Continuing Simon Augustine's countdown of the Most Disturbing Movies (Read Part 1 for the first 13). [<< #5]
4. The Texas Chainsaw Massacre (1974) 8/8
Tobe Hooper, a talented and innovative filmmaker who never quite got his mainstream due, even after making Poltergeist (and be embroiled in controversy with Steven Spielberg about who actually directed it), made this perennial classic on the cheap in the early seventies. Taking the baton from Wes Craven and Last House on The Left, it expresses the miasma of violent dread and disorientation that hung over an America left schizophrenic by the auto-cannibalism of Vietnam, Kent State, Attica, Watergate, etc. Hooper swings at the audience with the kind of gritty haymaker that only very hungry, very creative, and very poor directors just out of the gate can make.
A group of young college age kids, including a young woman (Marilyn Burns) and her wheelchair bound brother, get lost in the nowhere land of rural Texas, and wind up in the clutches of a very deranged family of cannibals: there's Grandpa, who lives in some state of half-mummified, vampiric state, and favors blood as his beverage of choice, a younger brother who lures victims in (Edwin Neal), and of course, Leatherface - a huge lumbering behemoth who wears the skin of his victims and is on chainsaw duty.
Like Psycho, Halloween or Blair Witch Project, Chainsaw Massacre became the blueprint for scores of films that followed in its wake, but none of the imitators could match its ferocity and artistry. It became synonymous with the new emerging focus on gore in American cinema, but like the three other films I just mentioned, it actually contains little explicit violence compared to splatterfests to follow. The remarkable thing is how much tension and sense of gathering mania Hooper was able to create through use of sound effects, music, inventive camera work, set and art design, and sheer resourceful talent.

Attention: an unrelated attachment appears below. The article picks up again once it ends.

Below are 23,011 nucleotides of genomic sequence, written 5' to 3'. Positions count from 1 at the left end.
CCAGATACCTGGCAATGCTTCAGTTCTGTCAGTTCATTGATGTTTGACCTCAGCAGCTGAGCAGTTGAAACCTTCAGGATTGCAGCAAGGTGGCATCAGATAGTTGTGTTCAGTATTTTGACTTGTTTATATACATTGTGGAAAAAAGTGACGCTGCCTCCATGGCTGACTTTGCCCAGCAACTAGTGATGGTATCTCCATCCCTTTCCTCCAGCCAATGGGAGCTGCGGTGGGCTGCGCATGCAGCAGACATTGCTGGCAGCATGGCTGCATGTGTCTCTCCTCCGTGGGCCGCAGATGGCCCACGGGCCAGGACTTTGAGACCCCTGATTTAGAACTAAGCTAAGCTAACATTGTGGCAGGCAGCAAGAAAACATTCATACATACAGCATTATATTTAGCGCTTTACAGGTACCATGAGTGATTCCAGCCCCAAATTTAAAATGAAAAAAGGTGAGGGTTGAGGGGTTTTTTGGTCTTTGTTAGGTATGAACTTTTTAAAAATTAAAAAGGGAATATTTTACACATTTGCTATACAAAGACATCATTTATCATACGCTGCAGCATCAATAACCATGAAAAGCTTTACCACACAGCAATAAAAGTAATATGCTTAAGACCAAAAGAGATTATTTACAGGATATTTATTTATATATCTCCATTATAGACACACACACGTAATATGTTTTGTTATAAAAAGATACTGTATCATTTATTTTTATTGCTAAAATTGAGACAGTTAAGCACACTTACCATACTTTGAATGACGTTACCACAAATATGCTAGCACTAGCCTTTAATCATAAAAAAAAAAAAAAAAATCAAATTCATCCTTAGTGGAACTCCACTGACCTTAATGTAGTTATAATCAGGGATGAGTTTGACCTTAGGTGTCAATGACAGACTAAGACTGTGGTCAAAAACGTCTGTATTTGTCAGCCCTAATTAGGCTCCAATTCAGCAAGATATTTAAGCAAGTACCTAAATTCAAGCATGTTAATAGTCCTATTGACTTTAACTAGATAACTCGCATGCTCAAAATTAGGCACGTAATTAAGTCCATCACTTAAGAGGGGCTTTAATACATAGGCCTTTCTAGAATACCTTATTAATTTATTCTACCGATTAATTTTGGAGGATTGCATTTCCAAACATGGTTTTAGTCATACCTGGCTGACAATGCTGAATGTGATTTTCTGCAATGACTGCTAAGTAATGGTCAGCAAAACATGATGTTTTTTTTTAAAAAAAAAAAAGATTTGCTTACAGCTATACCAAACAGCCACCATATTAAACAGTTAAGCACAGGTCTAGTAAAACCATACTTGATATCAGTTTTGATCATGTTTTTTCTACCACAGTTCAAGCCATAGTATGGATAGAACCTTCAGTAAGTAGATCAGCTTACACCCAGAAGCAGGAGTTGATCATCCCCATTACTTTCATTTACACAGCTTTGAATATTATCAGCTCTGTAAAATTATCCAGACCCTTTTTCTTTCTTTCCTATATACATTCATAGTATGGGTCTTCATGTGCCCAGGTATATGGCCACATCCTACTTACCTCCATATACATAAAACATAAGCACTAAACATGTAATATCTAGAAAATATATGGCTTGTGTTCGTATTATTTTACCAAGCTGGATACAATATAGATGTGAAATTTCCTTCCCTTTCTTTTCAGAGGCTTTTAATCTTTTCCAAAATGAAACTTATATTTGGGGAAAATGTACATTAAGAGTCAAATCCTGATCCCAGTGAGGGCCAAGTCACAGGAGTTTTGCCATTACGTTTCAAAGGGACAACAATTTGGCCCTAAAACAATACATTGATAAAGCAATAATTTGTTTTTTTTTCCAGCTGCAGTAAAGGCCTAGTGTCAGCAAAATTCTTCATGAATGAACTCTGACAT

We are treated to scene after scene of brilliance. Watch for the beautiful tracking shot following Marilyn Burns under a tree swing as she approaches the house of horrors; or when Leatherface first appears and bangs her boyfriend over the head with a mallet, whereupon the victim falls and flops around the floor like a stunned fish just pulled up on deck, followed by the giant butcher slamming the “meathouse door” closed with a thunderous and decisive gong; or the marvelous scene in which Marilyn discovers a macabre room of bone and feathers signifying the absolute madness that has festered in this remote rural corner of America; or the excruciating family dinner scene in which Marilyn is tied to a chair, scared to the point of insanity, her bulging paranoid eyeballs darting in quick-cut close-ups; or the chilling finale, in which Leatherface is left swinging his chainsaw on the highway at dawn. Trivial tidbit: listen for Night Court's multi-Emmy winner John Larroquette delivering the somber opening voiceover.
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